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Physical Geography of the United States and Canada PowerPoint Presentation
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Physical Geography of the United States and Canada

Physical Geography of the United States and Canada

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Physical Geography of the United States and Canada

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  1. Physical Geography of the United States and Canada

  2. Physical Map of North America

  3. Basic Facts • Canada is the 2nd largest country in the world • The United States is the 3rd largest country • (Russia is the largest) • Extend from the Atlantic Ocean to the Pacific Ocean and from the Arctic Ocean to the Gulf of Mexico

  4. Regions of North America This map can be found on page 118 in your text book!

  5. Regions • The Eastern Lowlands (aka Gulf- Atlantic Coastal Plains) • Flat coastal plains that runs along the Atlantic and the Gulf of Mexico • Piedmont: low plateau between the Eastern Lowlands and the Appalachian mountains • Contains many fast-flowing rivers

  6. Regions • The Interior Lowlands • Covers interior of North America • Flattened by glaciers • Interior plains • Great Plains • Canadian Shield

  7. Regions • Appalachian Highlands • Green Mts. and Catskill Mts.= North • Blue Ridge and Great Smokey Mts. = South • Appalachian Trail = 2,160 miles long

  8. Regions • Western Mountains, Plateaus, and Basins • Rocky Mountains • Continental Divide • Sierra Nevada • Cascade Range • North America’s highest peak = Mt. McKinley

  9. Mountains • Appalachian Mountains • West of the coastal plain • 1,600 miles long from Newfoundland to Alabama • 400 million years old • 1,200 ft to 2,000 ft high • RockyMountains • Continental Divide • 3,000 miles (4,830 km) from British Columbia, Canada, to New Mexico, United States. • 80 million years old • 12,000 ft high

  10. Landforms • The Islands • Ellesmere, Victoria, Baffin Islands • Aleutian Islands • Hawaiian Islands

  11. Rivers • Mississippi River = longest in continent • Mackenzie River = Canada’s longest river • Colorado River= formed Grand Canyon

  12. Great Lakes Formed by glaciers at the end of the last glacial period around 10,000 years ago

  13. Resources • Both countries rich in natural resources: • Fertile soil • Ample water supply • Vast forests • Variety of minerals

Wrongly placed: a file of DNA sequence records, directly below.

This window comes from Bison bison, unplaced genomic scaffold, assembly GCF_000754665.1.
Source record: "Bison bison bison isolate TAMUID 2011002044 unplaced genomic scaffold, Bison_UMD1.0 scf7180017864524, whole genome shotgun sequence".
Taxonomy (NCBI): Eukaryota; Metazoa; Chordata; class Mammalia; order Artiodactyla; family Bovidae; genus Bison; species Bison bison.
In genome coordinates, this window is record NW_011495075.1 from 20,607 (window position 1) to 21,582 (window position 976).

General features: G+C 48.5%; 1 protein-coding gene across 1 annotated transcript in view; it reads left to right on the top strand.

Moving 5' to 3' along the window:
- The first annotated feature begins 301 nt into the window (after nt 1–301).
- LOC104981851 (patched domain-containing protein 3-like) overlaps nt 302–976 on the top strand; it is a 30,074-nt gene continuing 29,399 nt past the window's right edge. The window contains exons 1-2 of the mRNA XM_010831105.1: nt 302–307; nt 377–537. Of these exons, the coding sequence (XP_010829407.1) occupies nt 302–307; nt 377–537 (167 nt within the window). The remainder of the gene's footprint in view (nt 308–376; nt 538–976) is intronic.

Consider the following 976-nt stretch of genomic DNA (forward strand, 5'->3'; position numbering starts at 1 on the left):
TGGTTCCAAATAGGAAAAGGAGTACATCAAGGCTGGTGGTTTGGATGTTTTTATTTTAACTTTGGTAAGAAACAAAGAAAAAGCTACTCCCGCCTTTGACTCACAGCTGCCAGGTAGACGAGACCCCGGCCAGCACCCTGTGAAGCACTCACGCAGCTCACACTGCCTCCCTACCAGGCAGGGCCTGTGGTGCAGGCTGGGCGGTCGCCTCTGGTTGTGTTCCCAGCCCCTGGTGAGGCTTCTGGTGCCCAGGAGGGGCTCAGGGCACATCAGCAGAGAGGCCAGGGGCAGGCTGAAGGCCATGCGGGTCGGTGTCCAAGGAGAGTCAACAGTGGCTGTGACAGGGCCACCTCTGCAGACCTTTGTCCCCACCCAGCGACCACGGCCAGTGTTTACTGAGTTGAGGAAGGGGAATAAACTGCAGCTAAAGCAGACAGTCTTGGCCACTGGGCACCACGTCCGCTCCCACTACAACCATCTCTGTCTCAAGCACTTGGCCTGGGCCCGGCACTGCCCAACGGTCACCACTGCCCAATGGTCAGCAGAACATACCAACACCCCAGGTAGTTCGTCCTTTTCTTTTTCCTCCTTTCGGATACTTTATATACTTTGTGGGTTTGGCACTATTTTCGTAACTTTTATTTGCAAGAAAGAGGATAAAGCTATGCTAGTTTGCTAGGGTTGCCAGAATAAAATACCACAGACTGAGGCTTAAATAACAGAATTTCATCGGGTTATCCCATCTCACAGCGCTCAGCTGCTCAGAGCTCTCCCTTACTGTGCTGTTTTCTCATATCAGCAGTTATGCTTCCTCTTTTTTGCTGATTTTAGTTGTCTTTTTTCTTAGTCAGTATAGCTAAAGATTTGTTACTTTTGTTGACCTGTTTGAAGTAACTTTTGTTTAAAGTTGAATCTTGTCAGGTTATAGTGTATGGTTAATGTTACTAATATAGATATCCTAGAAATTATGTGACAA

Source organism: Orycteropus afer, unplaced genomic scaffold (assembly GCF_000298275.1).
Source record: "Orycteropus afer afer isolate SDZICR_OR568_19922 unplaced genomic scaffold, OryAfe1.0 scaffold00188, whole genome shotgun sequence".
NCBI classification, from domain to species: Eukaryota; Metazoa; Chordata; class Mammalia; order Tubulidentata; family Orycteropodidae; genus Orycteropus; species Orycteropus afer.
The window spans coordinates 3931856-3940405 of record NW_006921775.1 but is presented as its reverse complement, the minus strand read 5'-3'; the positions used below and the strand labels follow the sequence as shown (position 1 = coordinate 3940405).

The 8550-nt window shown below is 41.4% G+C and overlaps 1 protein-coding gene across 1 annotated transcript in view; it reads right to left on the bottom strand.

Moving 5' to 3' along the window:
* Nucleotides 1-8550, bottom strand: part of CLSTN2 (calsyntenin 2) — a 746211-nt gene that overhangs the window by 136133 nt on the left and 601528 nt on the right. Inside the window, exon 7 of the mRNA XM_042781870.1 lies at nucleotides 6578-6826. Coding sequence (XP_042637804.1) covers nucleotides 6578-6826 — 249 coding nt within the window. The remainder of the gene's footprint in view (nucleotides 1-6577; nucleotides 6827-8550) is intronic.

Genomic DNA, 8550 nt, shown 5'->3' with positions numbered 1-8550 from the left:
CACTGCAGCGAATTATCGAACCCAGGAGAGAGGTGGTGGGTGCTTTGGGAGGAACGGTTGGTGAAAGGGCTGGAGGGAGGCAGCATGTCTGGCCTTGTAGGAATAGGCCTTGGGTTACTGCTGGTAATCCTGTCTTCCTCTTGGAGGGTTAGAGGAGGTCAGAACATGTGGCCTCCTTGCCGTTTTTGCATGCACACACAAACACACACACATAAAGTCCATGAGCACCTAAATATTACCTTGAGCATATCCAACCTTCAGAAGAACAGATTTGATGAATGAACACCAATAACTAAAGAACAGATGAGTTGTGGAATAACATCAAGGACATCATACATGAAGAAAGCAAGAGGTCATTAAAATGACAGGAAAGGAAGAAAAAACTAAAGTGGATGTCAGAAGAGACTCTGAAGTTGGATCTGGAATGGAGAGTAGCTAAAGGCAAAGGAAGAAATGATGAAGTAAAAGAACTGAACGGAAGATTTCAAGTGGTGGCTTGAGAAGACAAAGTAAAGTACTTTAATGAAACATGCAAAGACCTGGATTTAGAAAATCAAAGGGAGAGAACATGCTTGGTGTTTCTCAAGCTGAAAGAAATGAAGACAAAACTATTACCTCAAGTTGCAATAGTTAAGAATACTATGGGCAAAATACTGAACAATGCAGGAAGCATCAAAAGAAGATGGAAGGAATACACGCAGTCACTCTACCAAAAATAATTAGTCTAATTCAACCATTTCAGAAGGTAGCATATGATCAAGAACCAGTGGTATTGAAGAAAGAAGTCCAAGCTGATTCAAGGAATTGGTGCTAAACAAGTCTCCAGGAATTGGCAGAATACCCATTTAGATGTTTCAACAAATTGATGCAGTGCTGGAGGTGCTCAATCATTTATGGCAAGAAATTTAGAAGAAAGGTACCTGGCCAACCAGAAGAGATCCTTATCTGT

14. Minerals and Fossil Fuels • Canada = iron ore, nickel, copper, gold, uranium • United States= Fishing, River transportation, salt • Both countries = coal, natural gas, oil, energy producing fossil fuels

  15. Forests • 1/2 of Canada and 1/3 of the U.S. is covered by forests • North America is the world’s leading food exporter • Much of this agricultural land is found in the plains region and in river valleys

  16. Climate and Vegetation

  17. Shared Climates and Vegetation • Cold Climates • Tundra • Far North Canada/ Alaska • Near the Arctic Circle • Almost no vegetation • Subarctic • Arctic coast of Alaska and Canada • Very little vegetation if any • Winters = long and bitterly cold • Summers = brief and chilly • Highland • Rocky Mountains and Pacific Ranges • Coniferous forests

  18. Shared Climates and Vegetation • Moderate Climates • Winters cold Summers Warm • Humid continental • North central/ northeastern U.S. and Southern Canada • Semi dry • Pacific west coast • Rainy • Prevailing Westerlies

  19. Differences in Climate and Vegetation • Milder climates • Humid Subtropical • Summers hot and muggy • Winters mild and cool • Long growing season for variety of crops • Southern States

  20. Differences in Climate and Vegetation • Dry Climates • Semiarid • Dry and mild temperatures • Short grasses/ srubs • Great Plains and northern part of Great Basin • Arid • Southwestern states • Very dry/ warm temperatures • Very little vegetation

  21. Differences in Climate and Vegetation • Tropical Climates • Hawaii and Southern Florida • Florida Everglades • Hot, rainy climate

  22. Extreme Weather • Air from the Gulf of Mexico ( warm and humid) clash with Canadian air (cold and dry • Blizzards in the North • Thunderstorms in the south • Great Plains= tornado ally

  23. Human Environment Interaction

  24. Settlement and Agriculture Alter the Land • First inhabitants were nomads; people who move from place to place • Beringia: land bridge that once connected Siberia and Alaska • they were hunters and gathers

  25. Settlement Agriculture Alter the Land • Early settlements became permanent about 13,000 years ago • Agriculture • Included: corn, beans & squash • Changed the landscape to meet their needs • Dug ditches • Cut down trees to build houses/ fuel for fires.